It appears there's an election on. It's easy to tell because the Tories have started getting back to their ABCs, like attacking immigrants. After spending all that time and money trying to convince us that they had changed, that they were modern, that they were no longer the nasty party, David Cameron has suddenly remembered that his supporters actually are nasty little racists. In a time when a Tory victory is looking far less assured, Cameron thinks he needs to move to shore up his core vote against the likes of UKIP; that means reaching for the dog whistles. Once upon a time Cameron bent over backwards to shift the public image of his party towards a new fluffy, friendly style. He even changed the logo to a piece of broccoli - what more could we ask of him? However, the general election campaign is beginning to look more and more like it will mirror the despicable 2005 "Are you thinking what we're thinking..." campaign by the day. At the weekend Cameron announced a flagship policy that if he were elected prime minister he would slash net immigration. The Tories have backed up this launch with a national roll-out of posters attacking Gordon Brown personally for letting in too many immigrants. Cameron plans to cut immigration by imposing a strict "cap" on numbers, a policy as reprehensible as it is unworkable.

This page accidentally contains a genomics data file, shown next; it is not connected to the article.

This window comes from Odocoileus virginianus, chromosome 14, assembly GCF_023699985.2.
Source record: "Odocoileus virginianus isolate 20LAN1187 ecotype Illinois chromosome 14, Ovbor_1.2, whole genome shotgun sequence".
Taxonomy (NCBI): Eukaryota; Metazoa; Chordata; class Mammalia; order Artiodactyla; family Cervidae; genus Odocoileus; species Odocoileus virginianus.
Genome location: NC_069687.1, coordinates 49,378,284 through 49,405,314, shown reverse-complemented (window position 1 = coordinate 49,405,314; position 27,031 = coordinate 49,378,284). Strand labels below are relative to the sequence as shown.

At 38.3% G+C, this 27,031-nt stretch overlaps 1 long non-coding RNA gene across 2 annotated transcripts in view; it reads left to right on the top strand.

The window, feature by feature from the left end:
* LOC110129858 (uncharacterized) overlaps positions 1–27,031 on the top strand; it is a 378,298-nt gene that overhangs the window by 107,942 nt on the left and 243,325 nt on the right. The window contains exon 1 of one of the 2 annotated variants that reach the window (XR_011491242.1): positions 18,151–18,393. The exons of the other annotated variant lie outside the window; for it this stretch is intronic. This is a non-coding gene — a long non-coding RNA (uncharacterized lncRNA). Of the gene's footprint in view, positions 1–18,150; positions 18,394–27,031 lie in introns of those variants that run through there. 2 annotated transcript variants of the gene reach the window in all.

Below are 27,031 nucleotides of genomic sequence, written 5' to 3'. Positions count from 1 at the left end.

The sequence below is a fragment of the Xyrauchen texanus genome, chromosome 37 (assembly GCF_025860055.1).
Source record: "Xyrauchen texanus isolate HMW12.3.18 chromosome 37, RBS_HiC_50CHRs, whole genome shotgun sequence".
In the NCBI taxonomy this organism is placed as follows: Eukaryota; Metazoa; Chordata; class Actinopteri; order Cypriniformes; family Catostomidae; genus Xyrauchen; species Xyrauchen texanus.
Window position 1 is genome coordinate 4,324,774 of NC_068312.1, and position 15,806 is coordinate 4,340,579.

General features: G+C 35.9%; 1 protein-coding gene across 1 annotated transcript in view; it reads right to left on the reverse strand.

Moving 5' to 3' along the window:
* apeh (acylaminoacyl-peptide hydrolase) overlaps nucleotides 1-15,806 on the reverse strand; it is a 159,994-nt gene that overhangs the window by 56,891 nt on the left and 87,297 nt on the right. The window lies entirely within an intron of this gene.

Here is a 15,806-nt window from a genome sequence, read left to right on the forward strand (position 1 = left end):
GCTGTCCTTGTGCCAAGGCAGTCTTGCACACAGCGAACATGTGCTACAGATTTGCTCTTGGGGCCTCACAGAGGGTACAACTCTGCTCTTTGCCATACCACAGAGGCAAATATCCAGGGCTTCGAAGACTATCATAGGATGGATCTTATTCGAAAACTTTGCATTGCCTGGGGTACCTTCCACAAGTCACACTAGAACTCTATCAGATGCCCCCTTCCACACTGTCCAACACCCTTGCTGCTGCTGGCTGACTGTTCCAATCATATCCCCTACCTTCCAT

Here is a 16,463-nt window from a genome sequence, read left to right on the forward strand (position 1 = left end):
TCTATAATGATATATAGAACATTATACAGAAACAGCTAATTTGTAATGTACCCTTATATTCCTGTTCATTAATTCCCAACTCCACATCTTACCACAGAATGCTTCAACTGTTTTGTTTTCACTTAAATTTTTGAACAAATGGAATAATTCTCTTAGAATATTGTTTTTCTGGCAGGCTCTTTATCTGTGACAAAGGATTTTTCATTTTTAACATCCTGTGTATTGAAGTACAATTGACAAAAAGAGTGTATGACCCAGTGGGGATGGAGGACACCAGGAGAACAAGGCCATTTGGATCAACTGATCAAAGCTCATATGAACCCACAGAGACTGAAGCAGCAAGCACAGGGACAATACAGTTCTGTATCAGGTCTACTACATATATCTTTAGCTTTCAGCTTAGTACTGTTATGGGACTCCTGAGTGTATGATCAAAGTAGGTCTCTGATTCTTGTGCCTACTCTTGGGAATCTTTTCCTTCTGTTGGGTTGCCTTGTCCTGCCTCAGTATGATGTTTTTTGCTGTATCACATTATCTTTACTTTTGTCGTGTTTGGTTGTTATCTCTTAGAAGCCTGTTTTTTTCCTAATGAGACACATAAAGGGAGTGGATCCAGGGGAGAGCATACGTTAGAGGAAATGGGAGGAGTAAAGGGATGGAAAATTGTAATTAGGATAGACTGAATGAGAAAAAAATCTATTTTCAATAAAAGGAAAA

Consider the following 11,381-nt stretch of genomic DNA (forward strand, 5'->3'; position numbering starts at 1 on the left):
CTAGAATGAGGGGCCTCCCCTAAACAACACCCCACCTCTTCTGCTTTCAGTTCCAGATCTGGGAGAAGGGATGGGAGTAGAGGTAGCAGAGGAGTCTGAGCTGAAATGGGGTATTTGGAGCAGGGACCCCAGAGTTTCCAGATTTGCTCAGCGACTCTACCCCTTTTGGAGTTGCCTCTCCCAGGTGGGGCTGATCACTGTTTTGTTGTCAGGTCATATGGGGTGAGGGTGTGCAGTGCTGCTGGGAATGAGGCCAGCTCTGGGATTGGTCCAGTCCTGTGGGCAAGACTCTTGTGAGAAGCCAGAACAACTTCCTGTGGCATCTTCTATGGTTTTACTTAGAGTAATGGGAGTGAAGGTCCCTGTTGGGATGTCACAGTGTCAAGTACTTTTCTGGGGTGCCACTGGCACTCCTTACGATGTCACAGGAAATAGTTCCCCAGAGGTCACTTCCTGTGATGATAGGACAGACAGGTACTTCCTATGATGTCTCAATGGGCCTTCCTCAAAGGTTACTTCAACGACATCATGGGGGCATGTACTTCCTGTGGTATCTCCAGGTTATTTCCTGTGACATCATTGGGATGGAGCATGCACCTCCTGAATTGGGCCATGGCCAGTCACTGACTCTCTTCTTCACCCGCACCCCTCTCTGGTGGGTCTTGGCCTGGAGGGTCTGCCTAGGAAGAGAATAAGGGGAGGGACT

Of course Cameron can say he is in favour of drastically reducing net immigration but he happens to be pushing buttons that he has little control over. Most British immigration is from the EU and there is no mechanism to restrict this. More than that, when it comes to Tory immigration policy, as with all their other policies, money will trump any other consideration. Left-of-centre think tank the Institute for Public Policy Research asked: "Would the government be happy to tell KPMG that it could not bring over an analyst from its New York office? Or to tell Arsenal that it could not sign a promising young player from Cote d'Ivoire?" The answer is, of course, no. Immigration controls are about keeping the poor out. If you have wealth behind you, your free passage will always be assured. The flip side of this is that immigration laws are frequently used against union organisation. While we allow these laws to force part of the workforce to live in fear of being deported, we hand the employers a union-busting tool on a plate. While we have a situation where there are tight restrictions on the movement of labour while capital is free to travel as it pleases, those who exploit us are being dealt all the trump cards. Our solidarity, sympathy and friendship has to be with those who work alongside us no matter where they are from - because the alternative is to allow their presence to divide us. For the left we have to have the basic understanding that the lines on a map are not some objective standard of worth and if you were born on one side of an abstraction your rights as a citizen should not be quite different from if you come from the other side of that conceptual marker.